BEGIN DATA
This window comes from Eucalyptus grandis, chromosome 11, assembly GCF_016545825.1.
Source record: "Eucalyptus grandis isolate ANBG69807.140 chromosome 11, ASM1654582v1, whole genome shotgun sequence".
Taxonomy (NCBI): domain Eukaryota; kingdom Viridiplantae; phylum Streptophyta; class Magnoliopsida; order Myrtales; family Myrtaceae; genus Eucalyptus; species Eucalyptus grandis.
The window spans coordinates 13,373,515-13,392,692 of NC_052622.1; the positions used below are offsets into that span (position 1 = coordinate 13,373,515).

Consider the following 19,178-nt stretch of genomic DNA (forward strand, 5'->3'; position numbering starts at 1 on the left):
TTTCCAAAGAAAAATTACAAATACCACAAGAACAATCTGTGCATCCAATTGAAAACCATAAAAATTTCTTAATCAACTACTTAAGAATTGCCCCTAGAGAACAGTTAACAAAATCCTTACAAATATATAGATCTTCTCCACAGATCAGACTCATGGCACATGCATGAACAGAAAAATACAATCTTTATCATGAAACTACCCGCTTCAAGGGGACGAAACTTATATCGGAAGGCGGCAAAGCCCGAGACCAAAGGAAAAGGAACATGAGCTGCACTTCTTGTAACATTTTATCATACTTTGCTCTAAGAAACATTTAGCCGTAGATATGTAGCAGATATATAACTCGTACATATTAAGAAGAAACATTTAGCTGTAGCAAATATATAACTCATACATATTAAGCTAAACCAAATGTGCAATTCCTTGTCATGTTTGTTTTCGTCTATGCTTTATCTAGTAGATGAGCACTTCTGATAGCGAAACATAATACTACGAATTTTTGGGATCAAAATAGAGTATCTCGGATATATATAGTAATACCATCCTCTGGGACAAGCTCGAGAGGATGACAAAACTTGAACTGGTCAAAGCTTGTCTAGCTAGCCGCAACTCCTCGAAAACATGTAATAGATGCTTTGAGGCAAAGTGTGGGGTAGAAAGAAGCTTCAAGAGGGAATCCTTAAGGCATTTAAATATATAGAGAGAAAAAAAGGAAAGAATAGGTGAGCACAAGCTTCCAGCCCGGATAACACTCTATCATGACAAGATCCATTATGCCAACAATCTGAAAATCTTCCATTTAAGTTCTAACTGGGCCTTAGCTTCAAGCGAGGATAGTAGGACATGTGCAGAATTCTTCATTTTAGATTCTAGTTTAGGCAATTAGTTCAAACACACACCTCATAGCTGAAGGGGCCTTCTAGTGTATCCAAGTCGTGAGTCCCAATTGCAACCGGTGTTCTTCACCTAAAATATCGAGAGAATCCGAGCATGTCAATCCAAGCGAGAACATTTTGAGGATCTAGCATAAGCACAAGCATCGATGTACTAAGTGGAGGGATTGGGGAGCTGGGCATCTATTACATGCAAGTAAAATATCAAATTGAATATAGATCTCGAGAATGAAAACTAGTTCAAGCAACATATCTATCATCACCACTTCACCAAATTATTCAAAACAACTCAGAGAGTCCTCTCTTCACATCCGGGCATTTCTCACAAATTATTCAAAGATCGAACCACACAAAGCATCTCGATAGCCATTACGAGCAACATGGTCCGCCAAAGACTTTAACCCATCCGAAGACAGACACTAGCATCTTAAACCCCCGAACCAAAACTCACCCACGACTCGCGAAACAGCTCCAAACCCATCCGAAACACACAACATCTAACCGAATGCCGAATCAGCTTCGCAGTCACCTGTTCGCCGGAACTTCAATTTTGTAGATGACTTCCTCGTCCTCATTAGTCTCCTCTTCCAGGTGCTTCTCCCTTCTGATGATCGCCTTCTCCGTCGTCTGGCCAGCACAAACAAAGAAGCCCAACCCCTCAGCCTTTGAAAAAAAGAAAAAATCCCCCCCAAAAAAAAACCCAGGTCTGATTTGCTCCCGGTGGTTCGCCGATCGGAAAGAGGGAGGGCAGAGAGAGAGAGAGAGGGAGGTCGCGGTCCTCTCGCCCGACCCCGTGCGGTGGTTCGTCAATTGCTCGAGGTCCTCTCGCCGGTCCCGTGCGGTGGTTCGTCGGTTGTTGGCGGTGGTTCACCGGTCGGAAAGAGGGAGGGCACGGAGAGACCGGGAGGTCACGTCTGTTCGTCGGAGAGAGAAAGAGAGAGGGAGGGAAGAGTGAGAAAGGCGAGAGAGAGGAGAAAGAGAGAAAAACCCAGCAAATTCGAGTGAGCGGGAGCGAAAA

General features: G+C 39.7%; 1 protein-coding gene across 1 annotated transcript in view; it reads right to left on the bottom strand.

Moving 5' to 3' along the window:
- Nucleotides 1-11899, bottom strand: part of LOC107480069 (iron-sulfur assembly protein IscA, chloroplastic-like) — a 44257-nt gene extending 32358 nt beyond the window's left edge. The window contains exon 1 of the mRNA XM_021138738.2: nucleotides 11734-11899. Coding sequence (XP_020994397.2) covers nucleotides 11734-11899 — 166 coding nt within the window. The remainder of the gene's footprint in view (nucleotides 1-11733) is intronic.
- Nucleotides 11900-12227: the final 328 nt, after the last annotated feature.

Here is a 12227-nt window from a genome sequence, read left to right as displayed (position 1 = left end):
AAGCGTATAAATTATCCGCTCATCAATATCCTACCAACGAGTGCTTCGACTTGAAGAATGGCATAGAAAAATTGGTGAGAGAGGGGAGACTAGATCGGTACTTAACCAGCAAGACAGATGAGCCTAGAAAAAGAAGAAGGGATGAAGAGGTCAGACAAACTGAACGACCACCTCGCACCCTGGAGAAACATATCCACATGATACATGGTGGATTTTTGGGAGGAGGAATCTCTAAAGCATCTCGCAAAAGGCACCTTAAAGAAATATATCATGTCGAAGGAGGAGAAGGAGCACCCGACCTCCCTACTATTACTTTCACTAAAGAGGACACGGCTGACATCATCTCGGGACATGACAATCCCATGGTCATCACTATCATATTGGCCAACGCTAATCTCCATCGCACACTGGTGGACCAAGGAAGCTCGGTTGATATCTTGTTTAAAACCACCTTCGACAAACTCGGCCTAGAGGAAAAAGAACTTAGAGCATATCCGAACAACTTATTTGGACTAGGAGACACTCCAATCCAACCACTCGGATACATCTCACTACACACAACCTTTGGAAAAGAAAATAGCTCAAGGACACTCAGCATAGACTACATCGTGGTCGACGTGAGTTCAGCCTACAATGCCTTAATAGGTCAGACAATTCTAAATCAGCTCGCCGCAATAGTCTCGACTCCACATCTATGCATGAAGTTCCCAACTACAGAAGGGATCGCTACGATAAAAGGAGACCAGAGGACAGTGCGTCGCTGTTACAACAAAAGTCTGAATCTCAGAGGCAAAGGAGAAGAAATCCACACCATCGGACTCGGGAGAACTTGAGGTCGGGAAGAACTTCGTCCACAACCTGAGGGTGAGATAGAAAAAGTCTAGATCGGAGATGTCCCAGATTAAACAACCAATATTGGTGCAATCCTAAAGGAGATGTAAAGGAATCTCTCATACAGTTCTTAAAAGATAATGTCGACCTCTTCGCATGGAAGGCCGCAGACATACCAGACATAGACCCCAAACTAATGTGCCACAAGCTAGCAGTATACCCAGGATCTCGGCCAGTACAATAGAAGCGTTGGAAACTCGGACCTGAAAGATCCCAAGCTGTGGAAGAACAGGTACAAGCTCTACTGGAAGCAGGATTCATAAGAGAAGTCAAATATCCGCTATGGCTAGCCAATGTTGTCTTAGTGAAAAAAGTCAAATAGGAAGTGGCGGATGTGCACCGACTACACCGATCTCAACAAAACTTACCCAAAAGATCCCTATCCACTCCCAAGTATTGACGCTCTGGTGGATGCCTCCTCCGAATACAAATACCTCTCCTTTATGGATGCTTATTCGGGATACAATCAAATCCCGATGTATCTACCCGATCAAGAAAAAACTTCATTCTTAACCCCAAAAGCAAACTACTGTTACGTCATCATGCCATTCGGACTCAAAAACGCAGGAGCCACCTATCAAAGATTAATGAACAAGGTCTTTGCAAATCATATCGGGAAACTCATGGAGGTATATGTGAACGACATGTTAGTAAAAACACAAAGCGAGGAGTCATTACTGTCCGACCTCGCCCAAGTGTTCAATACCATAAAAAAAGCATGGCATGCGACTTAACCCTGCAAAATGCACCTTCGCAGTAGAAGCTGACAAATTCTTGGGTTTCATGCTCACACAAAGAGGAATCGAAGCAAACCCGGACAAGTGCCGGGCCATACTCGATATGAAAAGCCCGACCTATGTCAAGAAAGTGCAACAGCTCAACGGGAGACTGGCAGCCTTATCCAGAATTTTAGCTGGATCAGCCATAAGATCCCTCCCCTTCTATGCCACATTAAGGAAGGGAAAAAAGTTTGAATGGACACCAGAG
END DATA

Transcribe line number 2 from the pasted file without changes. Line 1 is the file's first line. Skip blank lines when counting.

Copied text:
Source record: "Eucalyptus grandis isolate ANBG69807.140 chromosome 11, ASM1654582v1, whole genome shotgun sequence".